The Execution Channel

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The Execution Channel is an alternate history science fiction novel by British writer Ken MacLeod, which focuses on the early decades of the 21st century. The military of the United States of America and some of its allies have conducted a war on terror for some time and additional terrorist acts have continued, including an unspecified one at Rosyth in Scotland. Divisions between ethnic groups have formed as a result. The Execution Channel was nominated for a British Science Fiction award in 2007,[1] and for both the Campbell and Clarke Awards in 2008.[2]

The novel takes its title from a mysterious TV channel that broadcasts state-sponsored executions.


The novel follows the lives of software developer James Travis and his daughter Roisín. Roisín, a pacifist living at a peace camp outside RAF Leuchars, has witnessed and recorded the unloading of a strange device from an aircraft. She then receives a text-message from her brother Alec — who serves in the British Army in Central Asia — apparently warning her of impending trouble. As she and her fellow protestors leave the area, an enormous explosion devastates both the air-base and the neighbouring town.

She also witnesses an attack on Grangemouth Refinery.

Unknown to her, her father has been working as a spy. He witnesses the ethnic cleansing of Britain's Muslims and their migration to France. He also witnesses an attack on Spaghetti Junction.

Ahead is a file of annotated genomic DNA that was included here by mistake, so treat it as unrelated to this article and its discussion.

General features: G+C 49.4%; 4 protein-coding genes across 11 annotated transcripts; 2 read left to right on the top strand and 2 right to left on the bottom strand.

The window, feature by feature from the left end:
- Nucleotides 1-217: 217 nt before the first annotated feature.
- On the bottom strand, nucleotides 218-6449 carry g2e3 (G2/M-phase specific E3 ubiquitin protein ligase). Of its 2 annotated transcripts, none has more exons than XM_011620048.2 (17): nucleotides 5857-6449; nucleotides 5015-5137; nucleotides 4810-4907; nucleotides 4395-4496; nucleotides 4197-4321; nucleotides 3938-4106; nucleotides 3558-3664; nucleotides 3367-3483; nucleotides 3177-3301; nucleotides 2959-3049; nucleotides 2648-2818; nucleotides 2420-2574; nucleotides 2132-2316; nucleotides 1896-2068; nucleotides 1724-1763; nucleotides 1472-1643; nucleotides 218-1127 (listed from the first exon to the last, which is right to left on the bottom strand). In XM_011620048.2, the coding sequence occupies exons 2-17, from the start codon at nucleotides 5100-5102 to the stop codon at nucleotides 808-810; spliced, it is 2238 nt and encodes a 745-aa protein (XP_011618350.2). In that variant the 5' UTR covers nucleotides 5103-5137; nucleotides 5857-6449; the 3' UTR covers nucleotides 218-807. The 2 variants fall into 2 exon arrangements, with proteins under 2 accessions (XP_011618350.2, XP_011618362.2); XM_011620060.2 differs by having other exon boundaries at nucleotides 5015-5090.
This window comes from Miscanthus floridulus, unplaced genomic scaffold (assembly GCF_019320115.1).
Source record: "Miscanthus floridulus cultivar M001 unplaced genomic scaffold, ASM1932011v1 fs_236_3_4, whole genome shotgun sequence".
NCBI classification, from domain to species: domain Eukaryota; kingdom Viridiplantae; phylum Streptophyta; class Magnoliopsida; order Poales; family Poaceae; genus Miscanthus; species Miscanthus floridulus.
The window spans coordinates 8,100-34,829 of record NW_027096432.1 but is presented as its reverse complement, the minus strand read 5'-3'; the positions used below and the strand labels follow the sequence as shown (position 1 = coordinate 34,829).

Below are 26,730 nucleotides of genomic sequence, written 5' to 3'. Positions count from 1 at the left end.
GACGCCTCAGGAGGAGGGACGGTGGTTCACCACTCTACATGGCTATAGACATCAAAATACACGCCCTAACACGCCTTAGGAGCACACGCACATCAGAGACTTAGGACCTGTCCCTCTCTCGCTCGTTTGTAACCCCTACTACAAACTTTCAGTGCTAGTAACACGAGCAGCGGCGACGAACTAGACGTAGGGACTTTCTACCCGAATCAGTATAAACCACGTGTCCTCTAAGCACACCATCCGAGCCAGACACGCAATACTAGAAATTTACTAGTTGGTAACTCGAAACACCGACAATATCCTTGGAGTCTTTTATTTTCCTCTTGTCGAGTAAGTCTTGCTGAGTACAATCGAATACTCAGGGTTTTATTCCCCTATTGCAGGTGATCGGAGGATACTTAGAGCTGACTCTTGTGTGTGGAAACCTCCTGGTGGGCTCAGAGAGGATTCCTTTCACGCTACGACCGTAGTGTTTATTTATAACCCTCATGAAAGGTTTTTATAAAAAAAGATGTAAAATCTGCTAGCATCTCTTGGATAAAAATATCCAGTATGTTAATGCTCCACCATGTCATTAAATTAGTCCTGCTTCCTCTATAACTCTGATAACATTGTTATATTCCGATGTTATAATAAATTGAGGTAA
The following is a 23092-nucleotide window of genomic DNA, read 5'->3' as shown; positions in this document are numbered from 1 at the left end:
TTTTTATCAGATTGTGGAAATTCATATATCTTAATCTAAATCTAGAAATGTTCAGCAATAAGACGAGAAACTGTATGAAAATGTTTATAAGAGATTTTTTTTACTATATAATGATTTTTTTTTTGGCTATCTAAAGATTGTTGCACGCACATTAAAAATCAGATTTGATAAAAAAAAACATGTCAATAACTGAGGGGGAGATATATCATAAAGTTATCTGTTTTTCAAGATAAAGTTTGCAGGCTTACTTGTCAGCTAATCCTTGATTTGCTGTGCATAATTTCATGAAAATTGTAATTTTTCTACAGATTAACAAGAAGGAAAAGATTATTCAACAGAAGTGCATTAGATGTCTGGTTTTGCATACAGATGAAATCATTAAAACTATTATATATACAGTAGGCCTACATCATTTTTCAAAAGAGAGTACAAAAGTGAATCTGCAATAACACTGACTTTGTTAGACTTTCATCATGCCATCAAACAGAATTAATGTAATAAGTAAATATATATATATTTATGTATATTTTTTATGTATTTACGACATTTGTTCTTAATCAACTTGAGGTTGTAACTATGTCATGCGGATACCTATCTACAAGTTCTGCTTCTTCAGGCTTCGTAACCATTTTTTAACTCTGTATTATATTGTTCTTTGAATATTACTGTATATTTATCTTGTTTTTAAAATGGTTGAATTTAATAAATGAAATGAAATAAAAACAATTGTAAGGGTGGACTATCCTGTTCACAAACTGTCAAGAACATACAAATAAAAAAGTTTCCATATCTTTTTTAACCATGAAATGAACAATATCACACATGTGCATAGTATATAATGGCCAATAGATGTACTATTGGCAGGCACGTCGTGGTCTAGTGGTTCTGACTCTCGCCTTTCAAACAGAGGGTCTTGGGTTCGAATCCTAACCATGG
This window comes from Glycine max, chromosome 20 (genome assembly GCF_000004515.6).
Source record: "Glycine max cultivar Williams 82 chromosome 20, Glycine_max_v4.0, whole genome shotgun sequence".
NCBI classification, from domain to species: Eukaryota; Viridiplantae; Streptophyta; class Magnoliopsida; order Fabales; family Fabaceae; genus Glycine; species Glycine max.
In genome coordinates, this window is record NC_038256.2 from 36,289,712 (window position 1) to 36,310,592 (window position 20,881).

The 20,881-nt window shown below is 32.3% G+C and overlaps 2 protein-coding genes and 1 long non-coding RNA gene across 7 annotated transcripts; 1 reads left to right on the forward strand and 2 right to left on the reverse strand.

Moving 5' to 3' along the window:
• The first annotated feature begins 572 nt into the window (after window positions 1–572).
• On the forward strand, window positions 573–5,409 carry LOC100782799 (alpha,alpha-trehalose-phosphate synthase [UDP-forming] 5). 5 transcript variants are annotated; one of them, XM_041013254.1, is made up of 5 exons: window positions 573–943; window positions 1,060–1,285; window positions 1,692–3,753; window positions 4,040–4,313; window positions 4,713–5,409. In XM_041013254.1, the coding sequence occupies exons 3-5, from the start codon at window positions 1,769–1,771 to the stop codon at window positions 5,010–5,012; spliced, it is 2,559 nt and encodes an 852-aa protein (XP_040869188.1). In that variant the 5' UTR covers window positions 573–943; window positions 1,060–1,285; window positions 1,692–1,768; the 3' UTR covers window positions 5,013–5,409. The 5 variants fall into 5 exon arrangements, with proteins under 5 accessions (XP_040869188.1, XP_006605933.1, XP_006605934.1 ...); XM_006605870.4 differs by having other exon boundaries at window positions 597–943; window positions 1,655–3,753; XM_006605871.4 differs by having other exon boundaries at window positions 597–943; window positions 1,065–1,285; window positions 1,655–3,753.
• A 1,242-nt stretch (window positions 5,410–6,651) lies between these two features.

Other characters include a blogger who specialises in conspiracy theories, Mark Dark; and his mother, Sandra Hope, who works at a camp for eco-refugees in the United States. Some other bloggers work for an intelligence agency, writing under various pseudonyms to spread disinformation.

In the novel's alternate universe, Al Gore won the 2000 presidential election over George W. Bush. He is reelected in 2004 and is succeeded by Hillary Clinton in 2008. However, the September 11, 2001 attacks still occurred, although they targeted Boston and Philadelphia rather than New York City and Washington D.C.. MacLeod explains, "the point that these matters are affected by more powerful forces than the personality of a particular president. In practice the Democratic Party leadership in Congress is just as committed to the war's continuation and possible extension as the Republicans. I didn't want the book to be read as just a fictional form of partisan 'Bush-bashing'."[3]


  1. ^ "2007 Award Winners & Nominees". Worlds Without End. Retrieved 2009-07-20.
  2. ^ "2008 Award Winners & Nominees". Worlds Without End. Retrieved 2009-07-20.
  3. ^ Interview with Ken MacLeod on Phantastik Couch from June 2007.

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